Sunday, 8 March 2015

Sunflower and pumpkin seed loaf ~

Seeds can form the basis of delicious cooked meals.  Here is a recently baked sunflower and pumpkin seed loaf on a serving platter.  This recipe has become a firm favourite: it's substantial and sustaining. 


It is very versatile as it can be served a number of ways: cook it in a generous quantity and you can eat it fresh from the oven as the main part of a hot cooked meal, and then refridgerate or freeze the remainder to enjoy another time.  It reheats well, or can be served cold, by being cubed and included in fresh salad.  It can also be included in stir fries: cubed and added during the final stages of cooking.  I've enjoyed it all these different ways.  This verstality makes it suitable for meals for one or for many.

The seeds can be gently baked - or not, depending on personal preference.  Baking does alter the flavour and texture and I think increasing the nutty flavour and gives them a little more crunch, which is a good contrast in the texture of the loaf.  To do this put the seeds into a pie tin without any oil or salt, and bake at 150 degrees Celcius for about 10 minutes.  I did experiment with baking them in a little oil, but found it quite unnecessary.  In any case seeds, like nuts, contain plenty of their own oil, so why add more?  I took these photos some time ago.  I think they may show them baked in a little oil. 

For faster preparation the seeds can be used raw just as they are.  I like them both ways.

Ingredients and method:
For the sake of simplicity I have shown these together.
  • Pumpkin seeds - 1/2 cup
  • Sunflower seeds - 1/2 cup
Roast these lightly in the oven, then chop them roughly on a large chopping board.
I like to have then coarsely chopped, so do not use a food processor for this.  I enjoy chopping them by hand, using a large and sharp knife as shown below.  Press the tip of the knife down with one hand and hold it there, and do the chopping motion with the remainder of the blade (in this case the right hand end), pivoting the upper part of the blade fan-wise over the seeds:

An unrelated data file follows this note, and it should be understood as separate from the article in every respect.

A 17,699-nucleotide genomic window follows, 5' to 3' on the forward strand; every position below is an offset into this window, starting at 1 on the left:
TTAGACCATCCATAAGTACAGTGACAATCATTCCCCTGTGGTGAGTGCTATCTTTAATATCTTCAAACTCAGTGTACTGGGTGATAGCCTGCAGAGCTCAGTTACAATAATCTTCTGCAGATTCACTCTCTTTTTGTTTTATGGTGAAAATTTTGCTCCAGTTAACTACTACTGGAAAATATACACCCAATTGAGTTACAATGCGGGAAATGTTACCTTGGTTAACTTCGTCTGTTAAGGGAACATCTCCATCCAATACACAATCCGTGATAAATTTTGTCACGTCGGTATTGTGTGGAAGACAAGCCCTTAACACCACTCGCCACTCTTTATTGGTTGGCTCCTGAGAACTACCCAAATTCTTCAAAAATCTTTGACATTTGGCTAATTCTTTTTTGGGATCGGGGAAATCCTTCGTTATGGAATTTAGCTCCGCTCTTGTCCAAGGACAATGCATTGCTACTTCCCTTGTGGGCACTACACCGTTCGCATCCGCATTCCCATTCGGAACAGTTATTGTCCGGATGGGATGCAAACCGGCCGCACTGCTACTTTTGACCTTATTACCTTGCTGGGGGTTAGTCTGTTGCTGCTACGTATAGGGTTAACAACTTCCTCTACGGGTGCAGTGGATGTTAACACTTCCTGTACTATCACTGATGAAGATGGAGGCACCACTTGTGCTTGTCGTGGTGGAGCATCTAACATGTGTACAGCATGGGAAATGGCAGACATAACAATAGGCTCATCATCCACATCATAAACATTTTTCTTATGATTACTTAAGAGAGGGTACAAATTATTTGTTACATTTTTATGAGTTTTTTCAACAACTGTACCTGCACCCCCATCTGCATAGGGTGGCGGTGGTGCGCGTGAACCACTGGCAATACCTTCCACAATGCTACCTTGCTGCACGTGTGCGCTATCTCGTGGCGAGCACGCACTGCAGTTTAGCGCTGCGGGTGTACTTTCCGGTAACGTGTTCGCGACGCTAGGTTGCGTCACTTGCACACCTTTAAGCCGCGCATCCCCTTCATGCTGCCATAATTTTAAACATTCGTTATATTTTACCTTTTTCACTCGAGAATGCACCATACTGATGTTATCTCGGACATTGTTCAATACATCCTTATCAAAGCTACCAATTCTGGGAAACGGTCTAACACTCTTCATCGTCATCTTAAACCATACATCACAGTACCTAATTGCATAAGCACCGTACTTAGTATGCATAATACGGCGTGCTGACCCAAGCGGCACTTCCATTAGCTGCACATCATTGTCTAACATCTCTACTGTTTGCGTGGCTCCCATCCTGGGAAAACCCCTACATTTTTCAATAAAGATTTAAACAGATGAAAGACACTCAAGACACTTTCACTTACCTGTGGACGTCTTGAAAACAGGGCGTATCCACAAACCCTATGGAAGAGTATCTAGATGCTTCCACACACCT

Next:
  • Carrots - or pumpkin - 250gms / 9 oz - grated - place in a large bowl
Chop these and add to the carrots:
  • Parsley - a big bunch
  • Oregano - fresh if you have it
  • Thyme - again, fresh if you have it
    Chop and fry lightly:
    • Onion - 1 large
    • Capsicum - half
    In a second large bowl combine the following:
    • Eggs - 4 - break them into the bowl and beat them
      • Cheese - 150gms / 5 oz / about a cup and a half - grated
      • Wholemeal bread, (fresh rather than baked) - 2 slices / 150gms / 5 oz - grated or whizzed
      • Salt - 1 tsp
      • Water - up to 1/4 of a cup if the mixture seems a little dry.
      Combine all of the above:


      Once satisfied with the texture place into oiled loaf tins for baking spreading the mixture to a relatively shallow depth.  There is enough mixture for two standard loaf tins.

      Bake in the oven at 150 Celsius for about 30 minutes, and then see how its doing.  When well cooked it will be firm and predominantly golden brown.  Cut into squares or wedges and serve.

      It is yummy - everyone I know who has tried it loves it!  It can be served with steamed potatoes, broccoli, and freshly chopped tomatoes, or with any kind of salad.  However you serve it it makes a very tasty and sustaining meal.

      A later variation on a theme:
      Last time I made this I didn't have quite the same ingredients so I made some substitions:
      • I had only 3 eggs, so substituted a tablespoon of chick pea flour (also known as besan or gram flour) and about a cup of water.  This flour is good for holding a mixture together and is tasty and nutritious.  
      • I substituted cooked silver beet (rather like spinach) for capsicum.
      • I may also have added a stick of celery - unusually for me I didn't write this variation in my household diary.  It doesn't matter.  The point is that variations can work wonderfully well, and I encourage you to try your own.
      The two of us here agreed that this particular loaf was the best yet!

      Note: if freezing, it can be helpful to cut into wedges or squares to make subsequent handling easier.

      My other articles about food and cooking can be found by clicking on the link below:

      A list of my vegetarian recipes grouped by protein type can be found by clicking on the link below:
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